Tiny magnets made by bacteria could be used to kill tumours, say researchers.

A team at the University of Edinburgh has developed a method of making the nanomagnets stronger, opening the way for their use in cancer treatment.

The bacteria-produced magnets are better than man-made versions because of their uniform size and shape, the Nature Nanotechnology study reported.

Cancer nanomagnets
The tiny magnetic particles are produced in bacteria

It is hoped one day the magnets could be guided to tumour sites and then activated to destroy cancerous cells.

The bacteria take up iron from their surroundings and turn it into a string of magnetic particles.

They use the chains of particles like a needle of a compass to orientate themselves and search for oxygen-rich environments.

There has been a lot of interest in their potential application in medicine, but how useful they could be will depend on the strength of the magnets.

Scientists at Edinburgh University grew the bacteria in a mixture that contained more cobalt than iron.

The addition of cobalt in the nanomagnets made them 36-45% stronger.

This meant they stayed magnetised longer when taken out of a magnetic field.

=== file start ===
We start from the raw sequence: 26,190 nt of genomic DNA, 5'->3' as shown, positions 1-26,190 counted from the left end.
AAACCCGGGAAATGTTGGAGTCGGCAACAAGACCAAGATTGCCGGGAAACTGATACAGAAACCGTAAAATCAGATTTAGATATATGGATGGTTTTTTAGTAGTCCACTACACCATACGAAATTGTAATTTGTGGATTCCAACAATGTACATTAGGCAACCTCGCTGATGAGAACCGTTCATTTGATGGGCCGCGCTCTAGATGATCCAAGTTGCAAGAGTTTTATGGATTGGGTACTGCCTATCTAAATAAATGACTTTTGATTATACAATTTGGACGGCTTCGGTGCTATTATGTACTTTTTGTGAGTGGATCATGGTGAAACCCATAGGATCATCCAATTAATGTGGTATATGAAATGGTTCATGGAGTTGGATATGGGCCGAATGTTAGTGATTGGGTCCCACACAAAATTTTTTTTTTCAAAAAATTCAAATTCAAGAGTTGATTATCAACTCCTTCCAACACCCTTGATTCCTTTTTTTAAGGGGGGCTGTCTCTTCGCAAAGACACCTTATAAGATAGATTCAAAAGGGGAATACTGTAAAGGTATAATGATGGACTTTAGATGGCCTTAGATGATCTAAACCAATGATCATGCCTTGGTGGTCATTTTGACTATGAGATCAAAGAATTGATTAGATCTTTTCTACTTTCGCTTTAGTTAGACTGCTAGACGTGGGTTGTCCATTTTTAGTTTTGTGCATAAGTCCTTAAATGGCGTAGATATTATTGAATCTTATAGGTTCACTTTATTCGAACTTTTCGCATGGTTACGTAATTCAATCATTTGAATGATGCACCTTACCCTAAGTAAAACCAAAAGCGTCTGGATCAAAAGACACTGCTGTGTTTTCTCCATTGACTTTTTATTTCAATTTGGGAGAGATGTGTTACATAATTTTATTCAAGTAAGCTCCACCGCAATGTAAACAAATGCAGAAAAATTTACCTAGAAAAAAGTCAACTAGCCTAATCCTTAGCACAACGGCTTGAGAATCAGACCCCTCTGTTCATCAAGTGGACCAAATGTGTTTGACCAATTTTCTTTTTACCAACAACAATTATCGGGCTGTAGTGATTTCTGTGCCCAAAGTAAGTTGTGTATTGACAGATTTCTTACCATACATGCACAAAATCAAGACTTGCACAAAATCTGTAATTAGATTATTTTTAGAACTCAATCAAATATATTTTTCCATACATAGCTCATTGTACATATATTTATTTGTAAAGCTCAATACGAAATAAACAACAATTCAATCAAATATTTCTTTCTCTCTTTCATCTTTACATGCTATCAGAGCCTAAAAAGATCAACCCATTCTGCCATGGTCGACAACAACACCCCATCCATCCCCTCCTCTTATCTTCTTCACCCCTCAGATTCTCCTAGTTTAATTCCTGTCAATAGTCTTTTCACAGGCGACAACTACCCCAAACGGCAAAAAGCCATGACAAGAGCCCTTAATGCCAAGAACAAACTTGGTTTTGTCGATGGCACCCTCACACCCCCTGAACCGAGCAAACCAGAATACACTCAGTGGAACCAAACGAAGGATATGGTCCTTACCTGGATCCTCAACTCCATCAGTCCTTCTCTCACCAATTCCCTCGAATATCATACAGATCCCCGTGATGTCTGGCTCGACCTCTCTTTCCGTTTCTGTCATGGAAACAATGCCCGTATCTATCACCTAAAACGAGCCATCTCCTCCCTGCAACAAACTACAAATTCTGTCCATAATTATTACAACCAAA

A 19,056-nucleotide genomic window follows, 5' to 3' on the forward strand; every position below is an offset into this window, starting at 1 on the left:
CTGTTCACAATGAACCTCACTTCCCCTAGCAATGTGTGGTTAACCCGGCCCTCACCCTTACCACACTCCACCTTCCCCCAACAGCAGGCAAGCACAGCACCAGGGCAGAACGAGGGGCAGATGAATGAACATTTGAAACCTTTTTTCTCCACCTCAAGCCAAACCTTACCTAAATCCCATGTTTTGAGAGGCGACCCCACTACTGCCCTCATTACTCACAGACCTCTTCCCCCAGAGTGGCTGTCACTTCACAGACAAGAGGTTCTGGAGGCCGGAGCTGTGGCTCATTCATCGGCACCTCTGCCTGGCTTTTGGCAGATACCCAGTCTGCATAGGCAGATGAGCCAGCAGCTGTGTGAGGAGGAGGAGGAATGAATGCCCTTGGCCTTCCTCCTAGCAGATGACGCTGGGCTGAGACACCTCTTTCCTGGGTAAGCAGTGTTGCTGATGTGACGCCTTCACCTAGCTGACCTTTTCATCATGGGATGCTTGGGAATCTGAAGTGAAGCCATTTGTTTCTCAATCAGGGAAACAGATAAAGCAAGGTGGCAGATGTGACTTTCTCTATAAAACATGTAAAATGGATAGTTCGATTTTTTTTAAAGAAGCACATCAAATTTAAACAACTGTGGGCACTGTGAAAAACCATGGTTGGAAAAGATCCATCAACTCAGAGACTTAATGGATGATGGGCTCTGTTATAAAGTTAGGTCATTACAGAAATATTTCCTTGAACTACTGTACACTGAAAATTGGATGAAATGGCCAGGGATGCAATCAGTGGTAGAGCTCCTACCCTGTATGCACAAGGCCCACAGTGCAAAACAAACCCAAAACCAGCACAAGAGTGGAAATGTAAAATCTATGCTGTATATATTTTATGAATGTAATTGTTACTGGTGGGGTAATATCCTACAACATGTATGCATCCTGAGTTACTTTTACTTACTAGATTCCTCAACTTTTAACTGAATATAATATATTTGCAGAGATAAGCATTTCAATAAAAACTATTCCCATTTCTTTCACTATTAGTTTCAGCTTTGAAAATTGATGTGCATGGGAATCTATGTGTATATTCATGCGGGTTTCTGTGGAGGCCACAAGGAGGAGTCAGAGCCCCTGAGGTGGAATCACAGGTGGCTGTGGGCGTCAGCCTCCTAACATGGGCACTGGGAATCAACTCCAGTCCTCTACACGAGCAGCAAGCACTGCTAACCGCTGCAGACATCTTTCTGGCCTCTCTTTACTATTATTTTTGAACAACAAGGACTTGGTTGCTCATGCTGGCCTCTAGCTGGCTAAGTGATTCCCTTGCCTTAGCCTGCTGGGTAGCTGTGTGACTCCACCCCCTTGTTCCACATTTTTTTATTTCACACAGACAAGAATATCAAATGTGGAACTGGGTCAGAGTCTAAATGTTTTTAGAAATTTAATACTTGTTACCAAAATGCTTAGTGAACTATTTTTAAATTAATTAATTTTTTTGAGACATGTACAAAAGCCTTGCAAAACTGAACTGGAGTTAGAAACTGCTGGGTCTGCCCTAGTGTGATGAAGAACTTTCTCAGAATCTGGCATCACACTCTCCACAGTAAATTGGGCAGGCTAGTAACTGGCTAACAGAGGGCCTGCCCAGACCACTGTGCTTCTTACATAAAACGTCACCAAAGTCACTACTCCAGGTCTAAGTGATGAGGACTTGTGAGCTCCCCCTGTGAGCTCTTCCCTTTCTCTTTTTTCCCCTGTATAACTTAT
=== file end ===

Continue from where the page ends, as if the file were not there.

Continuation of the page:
'Exciting research'

The ability of the nanomagnets to remain magnetised opens the way for their use in killing tumour cells, the researchers said.

They could be guided to the site of a tumour magnetically.

Once there, applying an opposite magnetic field would cause the nanomagnets to heat up, destroying cells in the process.

They could also potentially be used to carry drugs directly to the cancerous tissue.

Study leader, Dr Sarah Staniland, a research fellow at the University of Edinburgh, said: "For nanoparticles to be used in medicine you need them to be a very uniform size and shape and bacteria are very good for that.

"This increases the scope for their use in cancer.

"You would move them with a normal magnetic field and then heat them with the opposing field."

Liz Baker, Cancer Research UK's science information officer, said: "Targeting treatments specifically to cancer cells is an exciting area of research, but in this case work is still at a very early stage.

"It will be interesting to see if further research into nanomagnets will provide us with a new and effective anti-cancer therapy."

The research was carried out alongside scientists at Daresbury Laboratory in the UK and the Institut Laue-Lengevin in Grenoble, France.